On what interval is the function f(x)=x^3-4x^2+5x concave upward? I found the 1st and 2nd derivative, but now what?

- anonymous

- schrodinger

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- anonymous

\(\ \Huge So far, I have: \)
\(\ \Huge f'(x)=3x^2-8x+5, \)
\(\ \Huge f"(x)=6x-8. \)

- anonymous

Where the second derivative is positive, then you have concave upward, but I just saw what you determined for the derivatives, and they're a bit off. Maybe we should work on that part first.

- anonymous

Okay, so where did I go wrong?

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- anonymous

f'(x) = 3x^2 - 2x - 1. Not sure where where you got the -8 and the 5. Typos? You did the x^3 term correctly, so I have to believe you are familiar with the procedure. derivative of -x^2 is -2x.

- anonymous

Oh! I'm so sorry but I just realized that the question has two typos, let me fix that... Sorry about that!

- anonymous

Maybe the equation in the problem is mistyped? If not, then you should go with my first derivative. We can talk about how we got this, if need be.

- anonymous

Okay, that's the correct f(x). I was looking at a different equation when typing the function...

- anonymous

You're doing well! Now, just look for those values of x for which the second derivative is positive for concave upward.

- anonymous

How do I do that?

- anonymous

So the first derivative doesn't really have much importance in this question? It's the second derivative that's more important?

- anonymous

A really good way to remember if the second derivative is supposed to be positive or negative for concave up (it's positive you want) is to remember y=x^2 as an example. Point 2: to answer your question, yes, it's the second derivative that determines concavity.

- anonymous

What does the first derivative determine then?

- anonymous

And, how do I determine the values for which this function is positive?

- anonymous

For y=x^2, the second derivative is 2, which is positive, so always concave up. The first derivative does 2 things. One, you have to get that first to get the second derivative, and 2), the first derivative will tell you where the function is increasing and decreasing.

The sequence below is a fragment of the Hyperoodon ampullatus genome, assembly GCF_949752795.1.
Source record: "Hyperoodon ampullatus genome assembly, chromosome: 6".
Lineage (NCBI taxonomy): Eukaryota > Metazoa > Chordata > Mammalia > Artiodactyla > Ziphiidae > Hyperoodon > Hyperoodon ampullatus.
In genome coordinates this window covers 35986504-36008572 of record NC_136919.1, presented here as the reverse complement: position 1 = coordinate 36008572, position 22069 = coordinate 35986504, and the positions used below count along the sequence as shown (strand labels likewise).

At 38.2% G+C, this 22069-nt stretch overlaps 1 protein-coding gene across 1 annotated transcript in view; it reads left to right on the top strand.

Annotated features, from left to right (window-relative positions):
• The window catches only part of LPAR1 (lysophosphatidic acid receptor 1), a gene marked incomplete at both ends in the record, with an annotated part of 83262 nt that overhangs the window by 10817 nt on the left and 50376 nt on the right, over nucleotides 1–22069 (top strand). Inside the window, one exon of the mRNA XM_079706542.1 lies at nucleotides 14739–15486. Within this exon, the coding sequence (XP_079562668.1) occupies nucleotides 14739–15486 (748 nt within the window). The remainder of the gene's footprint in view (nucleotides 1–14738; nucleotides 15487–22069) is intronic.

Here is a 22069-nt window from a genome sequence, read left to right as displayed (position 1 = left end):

- anonymous

Oh okay, I get the first derivative know. I'm still stuck on finding values for which the second derivative is positive..

- anonymous

now*

- anonymous

For determining where the function is positive, even though this is a cubic, you caught a break, because you can factor out "x" and then you are left with a quadratic for the other factor. If you need more help, I can assist. As for finding values for where the second derivative is positive, set 6x - 8 > 0. 6x > 8. x > 4/3.

- anonymous

Okay, but for this problem I don't need to know where the values of the original function is positive, correct? Also, would that mean that the interval for which this function is concave up are \(\ \Huge (\frac{4}{3}, +\infty) ?\)

- anonymous

yes, concave up in that interval. The left "(" should be a "["

- anonymous

As for whether or not you need to know where the function values are positive, that is needed only if you are told to get them. You don't need to know that to determine concavity.

- anonymous

Okay! I thought it was a ( because the inequality was greater than not greater than or equal to

- anonymous

You are understanding this problem well now it seems.

- anonymous

:)

- anonymous

As for +/- values, if you are graphing, the equation is + for positive x and - for negative x. Because the quadratic factor is always positive.

- anonymous

\(\ \Huge Okay, \mathsf T\mathsf h\mathsf a\mathsf n\mathsf k\mathsf s \mathsf f\mathsf o\mathsf r \mathsf a\mathsf l\mathsf l \mathsf t\mathsf h\mathsf e\mathsf h\mathsf e\mathsf l\mathsf p\mathsf ! \)

- anonymous

You are quite welcome! Nice working with you!

- anonymous

It was nice working with you, as well :)

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